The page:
We didn’t get affected too badly by those hurricanes that came so near to our shores, but the reserves we should have put aside so that we could defend ourselves if we got hit, should not only have been there to help us through the pandemic, but we also could have drawn from it to help our brothers and sisters who got hammered by the extreme weather.
The new government inherited a bankrupt country, and along with it some problems that have gotten out of hand. One of them is the COVID-19 situation: we had nipped this in the bud back in April, and then we allowed it to get out of control.
Thankfully, we have seen the new government step up the efforts to get control of the disease. There has been increased testing, and it appears that people who get tested now don’t have to wait 8, 10, 14 days to get their results.
In the system set up by the previous government, persons who got swabbed for Covid-19 did not have a support system in place in the event they didn’t have the resources to buy food and medicines while they were in quarantine. The new regime has shown the vision to put this support system in place.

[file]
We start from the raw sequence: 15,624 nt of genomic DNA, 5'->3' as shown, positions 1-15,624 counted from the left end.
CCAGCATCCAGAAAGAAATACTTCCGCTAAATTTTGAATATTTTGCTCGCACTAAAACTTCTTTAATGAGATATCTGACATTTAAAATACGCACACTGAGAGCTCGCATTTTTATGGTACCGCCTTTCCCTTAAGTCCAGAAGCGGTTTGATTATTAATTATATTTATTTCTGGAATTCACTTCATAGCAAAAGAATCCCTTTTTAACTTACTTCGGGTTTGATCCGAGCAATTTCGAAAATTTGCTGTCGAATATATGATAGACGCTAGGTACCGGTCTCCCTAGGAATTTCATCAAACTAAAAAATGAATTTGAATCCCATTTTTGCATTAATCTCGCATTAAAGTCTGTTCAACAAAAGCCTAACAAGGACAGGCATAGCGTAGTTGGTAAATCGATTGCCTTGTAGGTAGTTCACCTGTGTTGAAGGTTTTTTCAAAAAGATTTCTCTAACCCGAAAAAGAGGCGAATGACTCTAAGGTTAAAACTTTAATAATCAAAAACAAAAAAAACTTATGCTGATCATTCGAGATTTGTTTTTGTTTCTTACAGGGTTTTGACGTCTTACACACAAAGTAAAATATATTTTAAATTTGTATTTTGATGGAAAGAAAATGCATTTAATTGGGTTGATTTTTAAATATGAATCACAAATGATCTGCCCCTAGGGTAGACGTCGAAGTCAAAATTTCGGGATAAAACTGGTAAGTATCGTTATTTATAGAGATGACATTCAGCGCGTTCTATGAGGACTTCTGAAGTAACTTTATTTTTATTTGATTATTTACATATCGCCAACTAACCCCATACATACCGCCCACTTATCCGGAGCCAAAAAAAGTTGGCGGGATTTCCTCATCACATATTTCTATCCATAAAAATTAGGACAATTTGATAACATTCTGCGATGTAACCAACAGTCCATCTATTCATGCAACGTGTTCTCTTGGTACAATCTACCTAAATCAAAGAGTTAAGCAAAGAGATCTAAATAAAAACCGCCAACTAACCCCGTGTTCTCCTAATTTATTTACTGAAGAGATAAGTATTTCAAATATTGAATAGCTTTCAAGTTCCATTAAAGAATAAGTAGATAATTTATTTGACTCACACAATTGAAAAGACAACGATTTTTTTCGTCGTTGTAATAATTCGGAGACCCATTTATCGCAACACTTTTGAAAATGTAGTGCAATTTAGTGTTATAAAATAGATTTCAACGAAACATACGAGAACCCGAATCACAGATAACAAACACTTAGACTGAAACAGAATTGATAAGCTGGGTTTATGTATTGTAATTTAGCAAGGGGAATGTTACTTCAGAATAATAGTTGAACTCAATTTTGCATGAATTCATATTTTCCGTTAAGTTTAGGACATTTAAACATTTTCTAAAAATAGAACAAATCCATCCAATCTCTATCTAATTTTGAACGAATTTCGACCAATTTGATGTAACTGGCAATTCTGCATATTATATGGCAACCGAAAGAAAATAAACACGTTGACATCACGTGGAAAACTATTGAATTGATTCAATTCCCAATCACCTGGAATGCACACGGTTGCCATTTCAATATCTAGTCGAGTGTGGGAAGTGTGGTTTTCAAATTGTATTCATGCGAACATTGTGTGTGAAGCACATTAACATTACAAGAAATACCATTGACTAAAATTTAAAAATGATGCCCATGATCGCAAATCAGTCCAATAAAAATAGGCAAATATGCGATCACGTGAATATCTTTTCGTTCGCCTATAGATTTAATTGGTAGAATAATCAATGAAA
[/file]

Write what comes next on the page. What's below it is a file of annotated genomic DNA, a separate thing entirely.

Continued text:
The new team the government has set up has also included in its list of treatments a drug known as Ivermectin, which is primarily used to control parasites in livestock and pets and has been found useful for control of parasites in human beings. I am not aware that this drug has been endorsed in the fight against Covid-19 by the two organizations Belizeans respect most, the WHO and the CDC, and our Ministry of Health (MoH) has said they don’t know how effective it is; however, they are aware of it being used in Belize, and so they thought it best to control it. The MoH says that by placing Ivermectin on their list of controlled drugs, people who want to use it will have to get a prescription from a doctor, and this way they will get more information on the drug, and they will get the right formulation for humans and the correct dose if they decide to use it.